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(February 2007)

New Documentary Celebrates Heath Brothers
By Aaron Cohen

When the three Heath brothers – saxophonist Jimmy, bassist Percy and drummer Albert (better known as “Tootie”) – played a 2004 concert at a San Francisco Bay Area outdoor amphitheater, they had no idea of the gig’s eventual outcome. The venue was in the backyard of Danny Scher, who would use the performance as the first step in producing a documentary about this accomplished family, Brotherly Jazz, now available on DVD.

“I had this feeling that this concert would be historic,” Scher said. “I knew that nothing had been done right about them on a historical level. But once I started learning the nitty gritty, I thought there was a bigger story.”

Scher is also Tootie Heath’s student at JazzCamp WEST in La Honda, California, and the drummer says that the producer, ‘has some pretty elaborate parties at his home.” After Scher convinced Tootie and Jimmy Heath to perform there, he called Percy Heath to join them. Having worked for pop music impresario Bill Graham, Scher said he knew what to say when negotiating with the oldest Heath brother.

“I said, ‘Listen Percy, I come out of rock ‘n’ roll and I’ve overpaid musicians who couldn’t play their instrument and many hadn’t paid their dues,’” Scher said. “’The least I could do is pay someone who’s done both.’”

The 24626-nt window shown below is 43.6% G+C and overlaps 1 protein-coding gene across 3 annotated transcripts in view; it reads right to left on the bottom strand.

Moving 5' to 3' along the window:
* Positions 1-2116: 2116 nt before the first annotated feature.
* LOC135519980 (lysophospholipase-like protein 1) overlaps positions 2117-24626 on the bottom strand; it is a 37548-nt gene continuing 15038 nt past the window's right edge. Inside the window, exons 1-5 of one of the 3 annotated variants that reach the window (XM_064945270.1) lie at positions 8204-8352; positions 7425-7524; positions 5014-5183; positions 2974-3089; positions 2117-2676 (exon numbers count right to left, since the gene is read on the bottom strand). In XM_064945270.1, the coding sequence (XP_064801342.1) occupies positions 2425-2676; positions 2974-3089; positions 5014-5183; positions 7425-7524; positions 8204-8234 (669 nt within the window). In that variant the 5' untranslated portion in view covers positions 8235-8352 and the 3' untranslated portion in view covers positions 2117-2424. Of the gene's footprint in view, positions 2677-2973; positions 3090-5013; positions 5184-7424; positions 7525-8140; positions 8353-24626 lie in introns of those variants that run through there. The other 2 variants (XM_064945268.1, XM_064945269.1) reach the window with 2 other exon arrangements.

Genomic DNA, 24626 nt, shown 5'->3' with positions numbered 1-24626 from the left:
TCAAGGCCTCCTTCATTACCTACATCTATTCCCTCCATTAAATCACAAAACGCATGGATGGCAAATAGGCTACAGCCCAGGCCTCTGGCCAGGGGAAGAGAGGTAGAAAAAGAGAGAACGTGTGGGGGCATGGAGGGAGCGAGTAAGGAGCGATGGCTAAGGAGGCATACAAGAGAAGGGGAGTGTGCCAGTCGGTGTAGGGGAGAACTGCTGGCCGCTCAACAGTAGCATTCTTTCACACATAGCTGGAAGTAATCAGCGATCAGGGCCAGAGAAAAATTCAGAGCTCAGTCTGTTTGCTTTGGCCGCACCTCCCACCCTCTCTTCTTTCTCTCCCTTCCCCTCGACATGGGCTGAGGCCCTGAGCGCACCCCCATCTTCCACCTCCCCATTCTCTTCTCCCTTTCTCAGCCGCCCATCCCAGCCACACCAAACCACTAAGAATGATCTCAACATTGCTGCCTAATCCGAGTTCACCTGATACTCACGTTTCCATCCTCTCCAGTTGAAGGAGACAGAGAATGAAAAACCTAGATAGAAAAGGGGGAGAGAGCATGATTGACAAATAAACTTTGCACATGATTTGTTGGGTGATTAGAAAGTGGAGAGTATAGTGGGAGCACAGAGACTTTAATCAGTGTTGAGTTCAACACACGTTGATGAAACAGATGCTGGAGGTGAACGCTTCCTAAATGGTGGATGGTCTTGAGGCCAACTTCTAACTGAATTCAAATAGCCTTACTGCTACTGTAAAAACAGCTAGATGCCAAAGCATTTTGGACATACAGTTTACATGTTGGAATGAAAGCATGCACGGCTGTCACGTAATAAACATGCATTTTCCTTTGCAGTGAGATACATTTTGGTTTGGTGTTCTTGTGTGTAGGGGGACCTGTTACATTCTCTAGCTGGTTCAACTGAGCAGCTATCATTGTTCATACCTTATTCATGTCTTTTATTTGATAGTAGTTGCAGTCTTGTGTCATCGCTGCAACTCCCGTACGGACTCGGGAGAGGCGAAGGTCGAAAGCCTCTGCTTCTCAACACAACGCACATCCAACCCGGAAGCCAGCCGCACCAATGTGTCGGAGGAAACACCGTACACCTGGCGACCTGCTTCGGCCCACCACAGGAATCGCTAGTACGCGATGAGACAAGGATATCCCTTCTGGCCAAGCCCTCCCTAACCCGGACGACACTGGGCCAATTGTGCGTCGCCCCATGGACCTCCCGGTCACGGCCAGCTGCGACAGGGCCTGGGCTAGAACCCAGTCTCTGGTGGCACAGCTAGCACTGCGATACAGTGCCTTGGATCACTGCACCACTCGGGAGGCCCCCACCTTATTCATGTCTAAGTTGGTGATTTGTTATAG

Since Scher had never made a film, he hired director Jesse Block, who serves as the video director of the Monterey Jazz Festival. After shooting the concert and interviews with the Heaths, Scher and Block expanded the project to include musicians who worked with them.

“This film came together organically. There was no plan,” Block said. “These great stories built counterpoint to one another and it was our quest to give these brothers their due.”

Musicians who relay warm stories about the Heaths include Sonny Rollins, Herbie Hancock and Jack DeJohnette. But the film is not just about music. Brotherly Jazz delves into Percy Heath’s service as a Tuskegee Airman in World War II. Jimmy Heath is candid about his drug abuse and imprisonment.

“Danny wanted to add that section about my sordid history,” Jimmy Heath said. “I said OK because I woke up, changed my life, and became a success.”

While everyone agrees that Percy Heath’s 2005 death is a loss for his family, and for jazz, the surviving brothers have seen the project empower their work.

“It’s wonderful and puts a new slant on the music,” Tootie Heath said. “We’ve been inspired to do more writing now.